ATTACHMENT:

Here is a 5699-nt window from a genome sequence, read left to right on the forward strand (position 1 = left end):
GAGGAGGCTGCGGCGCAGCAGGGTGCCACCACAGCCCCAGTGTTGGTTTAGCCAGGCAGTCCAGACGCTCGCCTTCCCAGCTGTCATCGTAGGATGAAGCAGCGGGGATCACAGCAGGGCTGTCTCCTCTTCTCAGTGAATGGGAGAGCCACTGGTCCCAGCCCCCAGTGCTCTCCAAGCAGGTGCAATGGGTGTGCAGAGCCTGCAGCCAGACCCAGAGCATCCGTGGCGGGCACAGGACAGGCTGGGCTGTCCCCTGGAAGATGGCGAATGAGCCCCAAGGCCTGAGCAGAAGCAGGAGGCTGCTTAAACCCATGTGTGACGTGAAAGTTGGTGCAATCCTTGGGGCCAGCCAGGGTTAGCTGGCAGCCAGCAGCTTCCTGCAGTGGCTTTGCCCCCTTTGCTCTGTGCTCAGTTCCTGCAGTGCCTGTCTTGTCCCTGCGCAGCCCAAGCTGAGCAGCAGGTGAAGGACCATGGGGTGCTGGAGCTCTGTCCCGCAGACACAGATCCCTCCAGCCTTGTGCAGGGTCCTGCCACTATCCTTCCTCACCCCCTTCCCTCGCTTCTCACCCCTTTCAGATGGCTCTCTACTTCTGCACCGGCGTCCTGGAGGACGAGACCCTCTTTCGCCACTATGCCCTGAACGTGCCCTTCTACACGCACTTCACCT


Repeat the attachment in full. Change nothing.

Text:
Here is a 5699-nt window from a genome sequence, read left to right on the forward strand (position 1 = left end):
GAGGAGGCTGCGGCGCAGCAGGGTGCCACCACAGCCCCAGTGTTGGTTTAGCCAGGCAGTCCAGACGCTCGCCTTCCCAGCTGTCATCGTAGGATGAAGCAGCGGGGATCACAGCAGGGCTGTCTCCTCTTCTCAGTGAATGGGAGAGCCACTGGTCCCAGCCCCCAGTGCTCTCCAAGCAGGTGCAATGGGTGTGCAGAGCCTGCAGCCAGACCCAGAGCATCCGTGGCGGGCACAGGACAGGCTGGGCTGTCCCCTGGAAGATGGCGAATGAGCCCCAAGGCCTGAGCAGAAGCAGGAGGCTGCTTAAACCCATGTGTGACGTGAAAGTTGGTGCAATCCTTGGGGCCAGCCAGGGTTAGCTGGCAGCCAGCAGCTTCCTGCAGTGGCTTTGCCCCCTTTGCTCTGTGCTCAGTTCCTGCAGTGCCTGTCTTGTCCCTGCGCAGCCCAAGCTGAGCAGCAGGTGAAGGACCATGGGGTGCTGGAGCTCTGTCCCGCAGACACAGATCCCTCCAGCCTTGTGCAGGGTCCTGCCACTATCCTTCCTCACCCCCTTCCCTCGCTTCTCACCCCTTTCAGATGGCTCTCTACTTCTGCACCGGCGTCCTGGAGGACGAGACCCTCTTTCGCCACTATGCCCTGAACGTGCCCTTCTACACGCACTTCACCT